Next, we digested GDNPs with proteinase K or DNase I/RNase I or ultrasonic and used these protein- and nucleic acid-depleted GDNPs to treat M2-like macrophages (Fig. 5b-d). Proteinase K treatment of EVs was shown to significantly reduce their uptake by ovarian cancer cells which strongly supports the role of proteins in the EV uptake pathway . Many EV proteins have been shown to interact with membrane receptors on target cells [36, 37]. We found that DNase I/RNase I treatment did not affect GDNP-induced up-regulation of M1-related surface markers (Fig. 5e), suggesting that GDNP-associated nucleic acids were not involved in macrophage polarization. By contrast, up-regulation of these surface markers did not occur in macrophages stimulated with proteinase K-digested GDNPs, indicating that GDNP proteins may participate in the effect of these particles on macrophages polarization.
In addition, no significant differences in IL-6 and TNF-α secretion were observed in macrophages exposed to DNase I/RNase I-digested GDNPs compared to macrophages exposed to undigested GDNPs. However, only small amounts of IL-6 and TNF-α were detected when macrophages were treated with proteinase-digested GDNPs (Fig. 5f). Interestingly, treatment with sonicated GDNPs resulted in both down-regulation of M1-associated surface markers and a significant reduction in IL-6 and TNF-α secretion by M2-like macrophages compared with treatment with unsonicated GDNPs, indicating that the intact structure of GDNPs is necessary for macrophage polarization.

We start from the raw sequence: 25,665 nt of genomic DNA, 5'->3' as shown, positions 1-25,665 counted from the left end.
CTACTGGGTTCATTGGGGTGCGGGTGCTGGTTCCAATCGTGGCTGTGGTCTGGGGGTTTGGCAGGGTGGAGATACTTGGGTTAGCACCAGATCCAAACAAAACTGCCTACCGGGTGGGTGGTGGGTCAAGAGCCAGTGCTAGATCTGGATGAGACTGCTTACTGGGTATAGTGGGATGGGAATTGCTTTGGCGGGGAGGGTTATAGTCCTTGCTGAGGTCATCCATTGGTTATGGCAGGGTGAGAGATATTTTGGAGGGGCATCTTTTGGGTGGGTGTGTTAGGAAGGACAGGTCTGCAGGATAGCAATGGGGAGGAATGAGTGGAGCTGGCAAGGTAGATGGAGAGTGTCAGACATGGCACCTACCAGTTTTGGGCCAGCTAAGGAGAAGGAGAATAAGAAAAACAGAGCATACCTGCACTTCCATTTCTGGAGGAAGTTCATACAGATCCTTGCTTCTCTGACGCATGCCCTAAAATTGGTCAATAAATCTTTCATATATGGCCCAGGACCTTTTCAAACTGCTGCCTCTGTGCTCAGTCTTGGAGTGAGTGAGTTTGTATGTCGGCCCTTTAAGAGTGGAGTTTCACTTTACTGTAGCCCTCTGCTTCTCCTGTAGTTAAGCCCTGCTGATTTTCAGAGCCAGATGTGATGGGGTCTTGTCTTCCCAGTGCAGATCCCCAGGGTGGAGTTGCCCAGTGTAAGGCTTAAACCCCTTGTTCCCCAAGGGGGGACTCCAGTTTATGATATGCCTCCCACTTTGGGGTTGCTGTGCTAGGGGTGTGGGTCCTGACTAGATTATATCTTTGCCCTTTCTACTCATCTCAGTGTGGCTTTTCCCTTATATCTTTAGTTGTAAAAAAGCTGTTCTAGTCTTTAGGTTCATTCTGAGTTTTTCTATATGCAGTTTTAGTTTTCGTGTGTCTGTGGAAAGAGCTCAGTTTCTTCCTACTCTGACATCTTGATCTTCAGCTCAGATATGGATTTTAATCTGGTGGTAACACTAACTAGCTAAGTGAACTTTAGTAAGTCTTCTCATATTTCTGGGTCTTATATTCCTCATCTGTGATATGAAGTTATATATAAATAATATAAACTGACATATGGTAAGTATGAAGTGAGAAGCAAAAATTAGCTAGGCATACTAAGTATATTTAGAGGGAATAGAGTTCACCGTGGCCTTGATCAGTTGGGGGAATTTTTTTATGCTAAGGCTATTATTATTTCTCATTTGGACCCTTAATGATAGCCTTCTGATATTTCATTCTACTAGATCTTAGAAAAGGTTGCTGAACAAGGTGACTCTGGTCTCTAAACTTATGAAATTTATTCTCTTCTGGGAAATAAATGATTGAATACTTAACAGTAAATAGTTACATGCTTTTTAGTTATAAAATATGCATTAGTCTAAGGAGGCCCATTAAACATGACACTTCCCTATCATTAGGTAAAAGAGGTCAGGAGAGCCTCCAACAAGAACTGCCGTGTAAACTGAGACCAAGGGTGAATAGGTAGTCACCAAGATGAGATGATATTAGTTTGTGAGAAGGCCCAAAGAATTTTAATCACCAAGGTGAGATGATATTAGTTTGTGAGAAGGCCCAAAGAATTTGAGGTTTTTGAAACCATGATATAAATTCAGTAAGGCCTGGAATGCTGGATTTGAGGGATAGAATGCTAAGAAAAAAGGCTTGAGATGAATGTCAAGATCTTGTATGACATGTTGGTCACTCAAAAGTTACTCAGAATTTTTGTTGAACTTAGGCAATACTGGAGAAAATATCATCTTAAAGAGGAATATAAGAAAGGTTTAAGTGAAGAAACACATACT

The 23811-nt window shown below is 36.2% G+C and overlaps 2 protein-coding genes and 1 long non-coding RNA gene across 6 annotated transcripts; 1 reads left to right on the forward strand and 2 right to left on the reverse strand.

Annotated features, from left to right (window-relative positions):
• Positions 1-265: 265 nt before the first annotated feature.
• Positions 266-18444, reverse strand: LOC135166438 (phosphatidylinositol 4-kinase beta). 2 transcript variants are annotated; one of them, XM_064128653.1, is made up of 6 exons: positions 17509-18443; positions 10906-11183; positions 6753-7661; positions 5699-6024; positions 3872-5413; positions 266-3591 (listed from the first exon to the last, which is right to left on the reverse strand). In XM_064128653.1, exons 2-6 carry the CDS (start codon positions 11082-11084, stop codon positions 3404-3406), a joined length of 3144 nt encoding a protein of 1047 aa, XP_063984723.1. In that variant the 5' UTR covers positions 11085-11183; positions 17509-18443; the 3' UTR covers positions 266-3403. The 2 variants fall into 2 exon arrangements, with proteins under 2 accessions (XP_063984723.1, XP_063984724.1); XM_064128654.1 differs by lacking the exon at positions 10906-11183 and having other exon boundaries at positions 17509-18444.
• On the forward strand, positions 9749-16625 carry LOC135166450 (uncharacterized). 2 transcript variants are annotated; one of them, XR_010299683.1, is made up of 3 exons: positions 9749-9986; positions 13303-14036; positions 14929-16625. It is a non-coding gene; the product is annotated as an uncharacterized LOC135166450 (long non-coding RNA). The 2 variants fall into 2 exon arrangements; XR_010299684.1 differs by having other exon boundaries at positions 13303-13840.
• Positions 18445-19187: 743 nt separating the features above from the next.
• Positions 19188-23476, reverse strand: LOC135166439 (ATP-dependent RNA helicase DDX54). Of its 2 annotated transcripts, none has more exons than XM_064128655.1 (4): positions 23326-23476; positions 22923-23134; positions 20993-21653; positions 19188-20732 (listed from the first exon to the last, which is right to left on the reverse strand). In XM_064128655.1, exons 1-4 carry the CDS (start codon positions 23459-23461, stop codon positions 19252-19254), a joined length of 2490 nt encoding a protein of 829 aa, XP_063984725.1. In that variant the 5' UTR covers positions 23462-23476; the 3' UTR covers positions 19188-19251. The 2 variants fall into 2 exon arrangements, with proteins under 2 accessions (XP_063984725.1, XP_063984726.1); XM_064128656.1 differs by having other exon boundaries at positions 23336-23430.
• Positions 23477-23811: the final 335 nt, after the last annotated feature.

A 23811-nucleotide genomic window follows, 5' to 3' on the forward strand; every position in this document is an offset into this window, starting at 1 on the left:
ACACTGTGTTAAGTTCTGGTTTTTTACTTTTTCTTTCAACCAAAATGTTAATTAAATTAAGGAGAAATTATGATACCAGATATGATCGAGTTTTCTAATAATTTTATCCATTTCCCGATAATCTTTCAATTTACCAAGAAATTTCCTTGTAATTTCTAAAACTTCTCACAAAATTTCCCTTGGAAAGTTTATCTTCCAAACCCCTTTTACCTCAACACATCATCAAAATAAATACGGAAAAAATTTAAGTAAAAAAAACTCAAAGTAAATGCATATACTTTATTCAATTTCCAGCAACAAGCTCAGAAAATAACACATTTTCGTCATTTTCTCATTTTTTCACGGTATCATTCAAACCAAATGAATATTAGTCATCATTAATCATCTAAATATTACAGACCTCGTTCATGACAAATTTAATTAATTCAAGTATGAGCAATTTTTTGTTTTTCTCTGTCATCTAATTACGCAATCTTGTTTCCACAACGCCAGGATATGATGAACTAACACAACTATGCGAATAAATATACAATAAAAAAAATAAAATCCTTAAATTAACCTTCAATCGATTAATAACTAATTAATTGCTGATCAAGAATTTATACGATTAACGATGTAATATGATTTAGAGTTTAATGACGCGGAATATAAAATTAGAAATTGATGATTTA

Uptake of GDNPs by macrophages through phagocytosis
To further evaluate the routes of uptake of GDNP by macrophages, the percentage of DiI-GDNPs in cells was examined by using confocal microscopy (Additional file 2: Figure S6a) and FACS analysis, and determined by quantitative analysis of DiI-GDNPs+ cells (Additional file 2: Figure S6b and c). Our results indicated that uptake of GDNPs was remarkably inhibited by LY294002, but treatment with 5-(N,N-Dimethyl) amiloride hydrochloride (EIPA), the macropinocytosis inhibitor, resulted in no reduction of GDNPs uptake, suggesting that macropinocytosis is not main route of macrophages internalizing GDNPs. By FACS analysis, we further demonstrated that macropinocytosis inhibition had no apparent effect on the polarization of macrophages with GDNPs treatment, compared with phagocytosis inhibition (Additional file 2: Figure S6d). These findings suggested that the polarization of macrophages depended on GDNPs internalization.
GDNPs inhibit mouse melanoma growth in vivo